Tuesday, May 18, 2021

Oldest Scandinavian Human DNA Found in Ancient Chewing Gum

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Troy Oakes
Troy was born and raised in Australia and has always wanted to know why and how things work, which led him to his love for science. He is a professional photographer and enjoys taking pictures of Australia's beautiful landscapes. He is also a professional storm chaser where he currently lives in Hervey Bay, Australia.

The first humans who settled in Scandinavia more than 10,000 years ago left their DNA behind in ancient chewing gums, which are masticated lumps made from birch bark pitch. This is shown in a new study conducted at Stockholm University and published in Communications Biology.

There are few human bones of this age, close to 10 000 years old, in Scandinavia, and not all of them have preserved enough DNA for archaeogenetic studies. In fact, the DNA from these newly examined chewing gums is the oldest human DNA sequenced from this area so far.

The DNA derived from three individuals, two females and one male, creates an exciting link between material culture and human genetics. Ancient chewing gums are as of now an alternative source for human DNA and possibly a good proxy for human bones in archaeogenetic studies.

One of the analyzed chewing gums, (Image: Natalija Kashuba)
One of the analyzed chewing gums, (Image: Natalija Kashuba)

The investigated pieces come from Huseby-Klev, an early Mesolithic hunter-fisher site on the Swedish west coast. The site’s excavation was done in the early 1990s, but at this time it was not possible to analyze ancient human DNA at all, let alone from non-human tissue.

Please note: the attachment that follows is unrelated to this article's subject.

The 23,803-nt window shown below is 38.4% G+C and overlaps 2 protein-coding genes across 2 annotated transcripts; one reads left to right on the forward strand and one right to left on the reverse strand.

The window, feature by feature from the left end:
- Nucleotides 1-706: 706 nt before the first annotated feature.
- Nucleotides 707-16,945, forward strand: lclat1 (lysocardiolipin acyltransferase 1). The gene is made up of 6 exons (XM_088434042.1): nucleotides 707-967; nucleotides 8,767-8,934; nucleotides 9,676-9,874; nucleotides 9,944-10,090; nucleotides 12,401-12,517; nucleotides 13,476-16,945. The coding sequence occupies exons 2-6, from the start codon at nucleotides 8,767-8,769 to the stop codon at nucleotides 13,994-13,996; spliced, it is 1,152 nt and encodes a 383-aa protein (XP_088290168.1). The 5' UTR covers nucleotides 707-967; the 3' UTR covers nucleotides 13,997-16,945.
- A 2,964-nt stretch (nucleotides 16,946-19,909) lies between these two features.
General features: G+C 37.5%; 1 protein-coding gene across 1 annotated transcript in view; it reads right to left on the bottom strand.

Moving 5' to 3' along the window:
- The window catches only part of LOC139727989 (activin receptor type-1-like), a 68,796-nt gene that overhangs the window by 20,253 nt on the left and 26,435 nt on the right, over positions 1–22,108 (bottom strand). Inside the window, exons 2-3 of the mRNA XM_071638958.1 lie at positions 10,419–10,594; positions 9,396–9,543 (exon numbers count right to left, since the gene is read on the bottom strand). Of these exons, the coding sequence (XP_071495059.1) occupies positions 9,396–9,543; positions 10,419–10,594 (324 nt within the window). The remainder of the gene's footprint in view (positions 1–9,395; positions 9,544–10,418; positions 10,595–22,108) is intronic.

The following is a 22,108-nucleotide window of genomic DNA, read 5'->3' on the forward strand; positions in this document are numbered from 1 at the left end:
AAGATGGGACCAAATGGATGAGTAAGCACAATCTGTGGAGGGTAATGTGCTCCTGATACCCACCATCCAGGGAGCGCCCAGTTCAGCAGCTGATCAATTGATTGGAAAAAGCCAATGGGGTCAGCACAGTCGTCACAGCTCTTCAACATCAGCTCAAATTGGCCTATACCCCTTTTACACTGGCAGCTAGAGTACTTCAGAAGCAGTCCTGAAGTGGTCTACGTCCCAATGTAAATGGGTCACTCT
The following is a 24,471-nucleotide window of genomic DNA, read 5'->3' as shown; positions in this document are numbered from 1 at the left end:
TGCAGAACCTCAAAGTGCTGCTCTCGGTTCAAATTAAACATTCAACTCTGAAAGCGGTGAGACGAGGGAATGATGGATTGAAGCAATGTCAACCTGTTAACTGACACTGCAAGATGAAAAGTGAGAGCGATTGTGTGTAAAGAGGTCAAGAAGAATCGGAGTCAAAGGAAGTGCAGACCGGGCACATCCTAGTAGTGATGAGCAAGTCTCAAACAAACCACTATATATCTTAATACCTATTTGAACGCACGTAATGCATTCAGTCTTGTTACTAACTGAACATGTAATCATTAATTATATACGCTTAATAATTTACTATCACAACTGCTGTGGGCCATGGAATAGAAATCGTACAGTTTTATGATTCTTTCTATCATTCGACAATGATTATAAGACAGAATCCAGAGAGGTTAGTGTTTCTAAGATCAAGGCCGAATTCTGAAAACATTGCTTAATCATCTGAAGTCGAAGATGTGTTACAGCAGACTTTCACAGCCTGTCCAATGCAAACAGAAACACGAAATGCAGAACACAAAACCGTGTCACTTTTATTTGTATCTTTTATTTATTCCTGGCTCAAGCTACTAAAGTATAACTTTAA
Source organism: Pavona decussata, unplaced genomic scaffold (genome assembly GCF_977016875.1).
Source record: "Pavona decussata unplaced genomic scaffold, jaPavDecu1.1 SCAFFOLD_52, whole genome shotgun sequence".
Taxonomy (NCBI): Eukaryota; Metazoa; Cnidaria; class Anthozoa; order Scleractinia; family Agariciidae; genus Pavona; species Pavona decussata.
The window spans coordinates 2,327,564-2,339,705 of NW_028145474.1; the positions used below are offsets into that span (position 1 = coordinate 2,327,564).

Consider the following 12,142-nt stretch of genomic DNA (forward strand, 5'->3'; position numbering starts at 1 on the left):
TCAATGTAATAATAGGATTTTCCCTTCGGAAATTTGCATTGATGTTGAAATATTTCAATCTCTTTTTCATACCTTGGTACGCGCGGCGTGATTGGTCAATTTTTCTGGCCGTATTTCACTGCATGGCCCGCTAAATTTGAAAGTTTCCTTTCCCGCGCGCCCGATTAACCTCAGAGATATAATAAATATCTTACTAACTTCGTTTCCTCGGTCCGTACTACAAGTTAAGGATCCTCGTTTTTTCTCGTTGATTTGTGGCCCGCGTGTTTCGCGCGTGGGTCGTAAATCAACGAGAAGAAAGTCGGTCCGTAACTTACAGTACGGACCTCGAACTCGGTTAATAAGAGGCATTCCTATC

The masticates were made out of birch bark tar and used as glue in tool production and other types of technology during the Stone Age. Natalija Kashuba, who was affiliated to The Museum of Cultural History in Oslo when she performed the experiments in cooperation with Stockholm University, said:

Exciting link between material culture and human genetics

The results show that, genetically, the individuals whose DNA was found share close genetic affinity to other hunter-gatherers in Sweden and to early Mesolithic populations from Ice Age Europe. However, the tools produced at the site were a part of lithic technology brought to Scandinavia from the East European Plain, modern-day Russia.

This scenario of a culture and genetic influx into Scandinavia from two routes was proposed in earlier studies, and these ancient chewing gums provide an exciting link directly between the tools and materials used and human genetics. Emrah Kırdök from Stockholm University conducted the computational analyses of the DNA, saying:

Per Persson at the Museum of Cultural History in Oslo, said:

Anders Götherström, at the Archaeological Research Laboratory at Stockholm University where the work was conducted, said:

Provided by: University College London [Note: Materials may be edited for content and length.]

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